We meant to write about this last week, when you could have, you know, actually attended the event. But what with one thing and another, the post got lost in the scheduling shuffle. (Maybe cuz it wasn’t about TV writing per se, but hell, writing’s writing, no?)

The good news, however, is that the Indie ReCon site is still up, and on it are the most helpful articles we’ve ever read for self-publishing indie writers et al. For example:

  • Indie Publishing Then and the WOW of Now by LM Preston
  • Indie Authors Selling eBooks in Bookstores by of Kobo
  • Your Book as an App by Richard Smith of Bowker Identifier Services
  • Top 10 Tips for Successful Self-Publishing by Barbara Freethy
  • Chat with Steena Holmes and her agent, Pamela Harty from TKA (the Knight Agency)
  • Partnering with an Agent by Steena Holmes
  • All about Audio by Stacey Wallace Benefiel
  • Breaking into International Markets by Orna Ross of ALLIi
  • The Double Life: Walking the Fence in Publishing by Nancy Holder
  • Measuring Success by Susan Kaye Quinn
  • The Magic of Awards and Reviews by Amy Edelman
  • Creative Book Launches That Command Attention by Angela Ackerman and Becca Puglisi
  • 12 Steps to Blog Tour Success by Joel Friedlander
  • Building an Author Brand by Ali Cross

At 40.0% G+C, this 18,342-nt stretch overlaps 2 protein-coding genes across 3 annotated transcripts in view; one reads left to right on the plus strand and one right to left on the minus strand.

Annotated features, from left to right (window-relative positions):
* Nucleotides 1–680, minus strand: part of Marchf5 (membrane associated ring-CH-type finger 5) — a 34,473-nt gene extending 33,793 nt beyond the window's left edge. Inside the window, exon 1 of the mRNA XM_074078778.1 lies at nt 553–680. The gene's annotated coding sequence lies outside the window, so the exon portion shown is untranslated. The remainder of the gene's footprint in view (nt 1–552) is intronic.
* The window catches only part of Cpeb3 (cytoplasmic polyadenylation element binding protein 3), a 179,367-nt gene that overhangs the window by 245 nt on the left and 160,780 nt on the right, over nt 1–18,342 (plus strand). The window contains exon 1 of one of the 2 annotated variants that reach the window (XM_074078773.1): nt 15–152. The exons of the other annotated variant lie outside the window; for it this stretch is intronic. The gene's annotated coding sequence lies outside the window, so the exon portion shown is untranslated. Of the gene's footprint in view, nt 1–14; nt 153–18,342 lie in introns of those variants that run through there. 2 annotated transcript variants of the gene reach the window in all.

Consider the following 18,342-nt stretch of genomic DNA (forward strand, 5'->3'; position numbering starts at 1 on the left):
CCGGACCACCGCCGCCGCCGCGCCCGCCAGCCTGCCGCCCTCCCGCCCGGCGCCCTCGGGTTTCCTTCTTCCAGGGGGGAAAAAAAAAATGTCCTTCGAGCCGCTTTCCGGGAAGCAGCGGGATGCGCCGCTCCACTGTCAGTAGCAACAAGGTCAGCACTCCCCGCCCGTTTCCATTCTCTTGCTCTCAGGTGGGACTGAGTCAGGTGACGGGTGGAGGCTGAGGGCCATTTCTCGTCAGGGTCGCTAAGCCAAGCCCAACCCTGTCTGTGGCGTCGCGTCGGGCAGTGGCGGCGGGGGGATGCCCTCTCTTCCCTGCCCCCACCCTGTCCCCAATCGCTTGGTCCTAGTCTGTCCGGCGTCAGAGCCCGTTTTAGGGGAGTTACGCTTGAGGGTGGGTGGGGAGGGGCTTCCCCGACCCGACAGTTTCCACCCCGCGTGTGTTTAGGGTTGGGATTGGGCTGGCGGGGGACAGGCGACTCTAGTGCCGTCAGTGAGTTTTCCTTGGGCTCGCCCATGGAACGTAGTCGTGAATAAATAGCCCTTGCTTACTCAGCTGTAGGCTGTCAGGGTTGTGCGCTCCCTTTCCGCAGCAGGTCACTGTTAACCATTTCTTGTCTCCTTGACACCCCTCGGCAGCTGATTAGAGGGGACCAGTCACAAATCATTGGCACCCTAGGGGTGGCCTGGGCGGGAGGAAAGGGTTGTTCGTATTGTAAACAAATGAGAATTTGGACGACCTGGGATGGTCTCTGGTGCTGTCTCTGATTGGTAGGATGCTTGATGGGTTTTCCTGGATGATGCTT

• Build Your Mailing List! 5 Ideas That Really Work by DuoLit
  • Reaching Your Readers Online by Brittany Geragotelis
  • How Can You Use Social Media to Your Advantage? by Jason Letts of the Kindle Fire Department
  • Building a Sense of Community by Melissa Foster of World Literary Cafe
  • Importance of SEO and Metatagging Part 2 by Lori Culwell
  • Importance of SEO and Metatagging, Part 1 by Lori Culwell
  • Marketing Plans Made Easy! by S.R. Johannes
  • How to Sell a Million Books (Vlog Joanna Penn interviews CJ Lyons
  • Capturing the Magic of Self-Publishing Middle Grade with Sybil Nelson & Laura Pauling
  • Releasing Singles and Listening to the Audience by Hugh Howey
  • Secrets to a Successful Series by Addison Moore
  • The New Adult Wave in Indie Publishing by M. Leighton
  • Building a Bestselling Publishing Team by Miral Sattar of BiblioCrunch
  • 10 Ways to Make Your Cover Stand Out in the Crowd by Alicia Kat Dillman
  • An Editor Reveals Her Best Secrets by Cheri Lasota
  • Setting the Foundation for Your Writing Career: A Business Plan by Denise Grover Swank
  • Self-Publishing Basics: Part 2 by Heather McCorkle
  • Self-Publishing Basics: Part 1 by Heather McCorkle
  • Costs of Self Publishing by Miral Sattar of BiblioCrunch
  • 7 Worst Mistakes Indie Authors Make by Joanna Penn
  • Sidestepping the Stigma of Self-Publishing by Colleen Hoover
  • Entrepreneurial Authors Wear Many Hats by S.R. Johannes
  • The Honest Inside Scoop or the Pros and Cons of Indie Publishing by Jessie Harrell

And more, all of it HERE.

Speaking of Oscar Nominated Shorts…


…This is a my-T-fine one:

Further proof that animation of any kind no longer is a kiddy format. And surprising news that somebody who could get this made in, you know, “Hollywood” actually understands mature relationships, Timothy Reckart’s HEAD OVER HEELS makes this a smiley, optimistic day.